Page 1 of 2 - About 14 Essays
  • Stone Tools Research Paper

    Acheul in France, but however the tradition was first developed in Africa (“Oldowan and Acheulean Stone Tools”). The Acheulean tool tradition was perfected by the Homo Erectus, who learned to create more sophisticated tools that were sharper and straighter (O’Neil). The Acheulean tools were delicately worked from the flakes to form oval or pear or rounded outline that had were sharp on all sides (“Oldowan and Acheulean Stone Tools”). The special thing about the flakes is that both sides of the flake were trimmed down, which is how they got their name, the biface tool (O’Neil). Some people referred to this tools as hand axes, which isn’t true because their isn 't proof that they were used as axes, or if they were even held by the hand…

    Words: 834 - Pages: 4
  • Oldowan Technology

    article we will travel back to the early stages of human evolution to date when we began to use objects to assist with life and how the objects were used and made. Oldowan technology is the earliest known evidence of hominids making tools using their environment. This technology was used in the lower Paleolithic period which dates as far back as 2.6 million…

    Words: 1268 - Pages: 6
  • Early Hominin Tools

    tools due to the vast range of hominin species at the current time of creation. The objects found in the Oldowan site were sharp flakes and the cores of stones, which are both reported to be used as tools. Assumptions can be made of the early hominin lifestyles by analyzing these prehistoric tools, the experiments showed that they were most likely used for work like cutting meat, slitting hides and sharpening wood (Ember, Ember & Peregrine, 2007, p.143), which indicated a hunter gatherer…

    Words: 1250 - Pages: 5
  • Greek Homo Sapiens

    Hunting and the use of tools are connected; without tools, there would not be any hunting, and without hunting, what would you really use tools for? Archaic Homo sapiens are associated with middle Paleolithic tool assemblages (developed Oldowan and Acheulean tools), and cannibalism as well as hunting other large and small animals. Archaic Homo sapiens used developed Oldowan and Acheulean tools, as well as prepared core (Conroy and Pontzer). Most of these tools used were either made from stone…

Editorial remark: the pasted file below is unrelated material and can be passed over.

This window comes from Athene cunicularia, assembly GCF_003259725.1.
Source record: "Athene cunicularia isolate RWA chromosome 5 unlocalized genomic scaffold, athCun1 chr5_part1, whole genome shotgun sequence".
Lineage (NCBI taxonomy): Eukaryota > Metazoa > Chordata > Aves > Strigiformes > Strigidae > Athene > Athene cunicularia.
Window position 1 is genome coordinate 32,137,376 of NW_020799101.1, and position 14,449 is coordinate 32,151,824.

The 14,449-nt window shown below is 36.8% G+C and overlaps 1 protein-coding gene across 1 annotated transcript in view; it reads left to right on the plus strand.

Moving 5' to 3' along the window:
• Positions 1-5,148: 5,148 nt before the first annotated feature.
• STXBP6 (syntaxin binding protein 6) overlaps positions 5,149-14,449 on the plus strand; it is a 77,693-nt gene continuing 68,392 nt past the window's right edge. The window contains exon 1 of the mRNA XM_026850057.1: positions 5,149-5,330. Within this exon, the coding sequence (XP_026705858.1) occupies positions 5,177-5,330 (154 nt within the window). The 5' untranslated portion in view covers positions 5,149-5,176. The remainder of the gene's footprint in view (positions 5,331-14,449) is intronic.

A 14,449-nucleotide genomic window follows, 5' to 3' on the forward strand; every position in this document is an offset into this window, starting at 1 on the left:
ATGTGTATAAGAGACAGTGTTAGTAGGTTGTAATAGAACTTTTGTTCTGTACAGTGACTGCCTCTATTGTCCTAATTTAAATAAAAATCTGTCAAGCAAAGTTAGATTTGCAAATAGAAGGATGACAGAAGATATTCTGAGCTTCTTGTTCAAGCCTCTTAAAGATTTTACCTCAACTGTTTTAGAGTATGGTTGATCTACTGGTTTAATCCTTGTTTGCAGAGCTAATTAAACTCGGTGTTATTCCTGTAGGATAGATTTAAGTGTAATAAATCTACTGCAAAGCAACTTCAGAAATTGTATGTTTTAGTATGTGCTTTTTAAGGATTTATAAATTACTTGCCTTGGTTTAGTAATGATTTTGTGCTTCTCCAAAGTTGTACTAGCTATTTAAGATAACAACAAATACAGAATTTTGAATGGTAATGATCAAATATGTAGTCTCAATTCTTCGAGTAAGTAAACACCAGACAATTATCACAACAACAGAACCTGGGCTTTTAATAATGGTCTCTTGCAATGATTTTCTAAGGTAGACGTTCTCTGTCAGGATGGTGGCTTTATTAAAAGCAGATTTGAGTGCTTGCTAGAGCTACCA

Words: 755 - Pages: 4
  • Charles Darwin's Three Principles Of Evolution By Natural Selection

    capacities of hominins increase as does their ability to develop tools. This increase in tool development made them more favorable in terms of natural selection. Dr. Robert makes two distinctions between different types of tools used by hominins. The first category of tools, known as Oldowan tools were made from stones such as basalt, quartz and quartzite. They were created by hitting two stones together in order to make sharp flakes which were used to make primitive tools known by…

    Words: 1574 - Pages: 7
  • Genus Homo Evolution

    sizes of species such as Homo heidelbergensis increased. Although species’ cranial robusticity decreased over time, the brain size constantly increased, which greatly expanded the omnivorous niche and complex technologies. The evidence for adaptations in the genus Homo in brain sizes hypothesize that extensive human brains support a stronger fit to the terrestrial and omnivorous niche. There are several adaptations and evolutionary forces that caused the emergence of both Neanderthals and…

    Words: 1376 - Pages: 6
  • Hominin Expansion

    pathway that ergaster/erectus used first took them into the region of the Levant, then over to Dmanisi in Georgia, and to east Asia and Nihewa basin in north China by 1.66 ma (Bar-Yosef and Belfer-Cohen, 2013:33; Dennell, 2003:431; Dennell and Roebroeks, 2005:1100; Derricourt, 2005:121). Archaeological evidence found throughout this corridor helps paleoarchaeologist understand Homo ergaster/erectus out of Africa dispersal. Some researchers theorize that dispersal from Africa occurred on more…

    Words: 706 - Pages: 3
  • Analysis Of The Fossil Humankind And Other Anthropoid Primates Of China

    The continuity of evolution in China enabled the ancient Chinese people to have some specific morphological features more frequently than that in the West, making them to be easily identified and separated from others. Hybridization narrowed the differences among people in the different regions and facilitated the process of evolution with keeping the unity of them. There were also lots of archeological evidence supporting the continuity with hybridization. Almost all of Paleolithic artifacts…

    Words: 861 - Pages: 4
  • Paranthropus Boisei Essay

    addition, Richard Leakey considered Paranthropus boisei to be the first hominin species used tools. Also, popular media assured that Paranthropus boisei was the first hominin species may have used shaped stone tools, albeit crude (i.e. little more than broken pebbles with sharp edges). (McCarthy n.d.) Yet, in 1960, when scientists found the fossil, Homo habilis’ brain, the Leakeys stated that it is more human-like hominid and must have manufactured the tools. (Wayman2012) But since Paranthropus…

    Words: 758 - Pages: 4
  • Human Origin Observation

    noticeable changes throughout the evolution of Hominins. However, we see many of the features on the skull that have changed over generations. Australopithecus afarensis and robustus both acquired a sagittal crest to support the heavier temporalis muscle but Australopithecus sediba, who lived in between the two species, didn’t have any appearance of a crest whatsoever. Instead they had a rounded vault, which completely changed Little is known about the behavior and lifestyle of the older…

    Words: 881 - Pages: 4
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